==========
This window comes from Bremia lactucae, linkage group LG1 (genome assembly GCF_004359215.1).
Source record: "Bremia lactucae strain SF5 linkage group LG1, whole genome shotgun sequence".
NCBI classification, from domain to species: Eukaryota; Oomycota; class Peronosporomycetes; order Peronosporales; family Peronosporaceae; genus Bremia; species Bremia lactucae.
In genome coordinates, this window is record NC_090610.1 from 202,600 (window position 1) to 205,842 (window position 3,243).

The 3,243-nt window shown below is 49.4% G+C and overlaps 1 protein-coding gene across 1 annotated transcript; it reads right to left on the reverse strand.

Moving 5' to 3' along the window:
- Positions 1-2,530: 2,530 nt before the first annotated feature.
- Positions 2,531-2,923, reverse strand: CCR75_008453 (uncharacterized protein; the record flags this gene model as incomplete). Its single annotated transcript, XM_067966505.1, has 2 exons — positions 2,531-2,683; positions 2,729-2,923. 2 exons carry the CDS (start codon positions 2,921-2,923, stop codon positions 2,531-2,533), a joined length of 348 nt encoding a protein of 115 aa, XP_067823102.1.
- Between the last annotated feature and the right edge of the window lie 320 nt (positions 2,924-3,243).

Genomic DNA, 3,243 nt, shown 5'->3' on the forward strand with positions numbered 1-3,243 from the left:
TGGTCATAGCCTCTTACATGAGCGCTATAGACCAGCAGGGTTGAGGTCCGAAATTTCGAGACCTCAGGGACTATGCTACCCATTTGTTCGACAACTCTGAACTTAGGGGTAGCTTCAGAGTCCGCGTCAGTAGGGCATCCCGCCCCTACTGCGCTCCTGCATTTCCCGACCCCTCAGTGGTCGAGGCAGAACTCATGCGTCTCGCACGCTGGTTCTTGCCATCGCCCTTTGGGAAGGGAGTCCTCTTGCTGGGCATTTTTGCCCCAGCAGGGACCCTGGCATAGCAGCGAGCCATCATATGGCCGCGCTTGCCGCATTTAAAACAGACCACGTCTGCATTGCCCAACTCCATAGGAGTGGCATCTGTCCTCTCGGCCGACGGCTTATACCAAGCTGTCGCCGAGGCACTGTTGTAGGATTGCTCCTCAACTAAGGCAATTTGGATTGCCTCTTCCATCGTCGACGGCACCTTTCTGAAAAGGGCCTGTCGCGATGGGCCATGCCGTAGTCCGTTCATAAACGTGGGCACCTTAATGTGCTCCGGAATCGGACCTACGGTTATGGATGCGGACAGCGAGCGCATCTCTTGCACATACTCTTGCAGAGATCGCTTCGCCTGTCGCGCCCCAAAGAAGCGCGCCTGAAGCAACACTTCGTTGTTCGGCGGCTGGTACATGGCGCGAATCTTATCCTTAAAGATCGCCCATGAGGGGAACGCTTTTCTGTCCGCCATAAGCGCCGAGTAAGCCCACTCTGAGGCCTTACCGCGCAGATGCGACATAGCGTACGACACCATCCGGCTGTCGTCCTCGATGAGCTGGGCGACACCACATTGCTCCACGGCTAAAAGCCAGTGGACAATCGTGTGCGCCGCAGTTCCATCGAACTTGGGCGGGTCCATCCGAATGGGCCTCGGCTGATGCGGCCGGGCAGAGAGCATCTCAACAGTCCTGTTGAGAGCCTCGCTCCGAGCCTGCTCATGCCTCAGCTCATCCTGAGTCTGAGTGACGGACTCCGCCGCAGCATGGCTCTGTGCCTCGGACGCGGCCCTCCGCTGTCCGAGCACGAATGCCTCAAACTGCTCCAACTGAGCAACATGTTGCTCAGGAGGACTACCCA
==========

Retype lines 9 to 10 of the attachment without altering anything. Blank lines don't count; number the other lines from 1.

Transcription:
- Between the last annotated feature and the right edge of the window lie 320 nt (positions 2,924-3,243).

Genomic DNA, 3,243 nt, shown 5'->3' on the forward strand with positions numbered 1-3,243 from the left: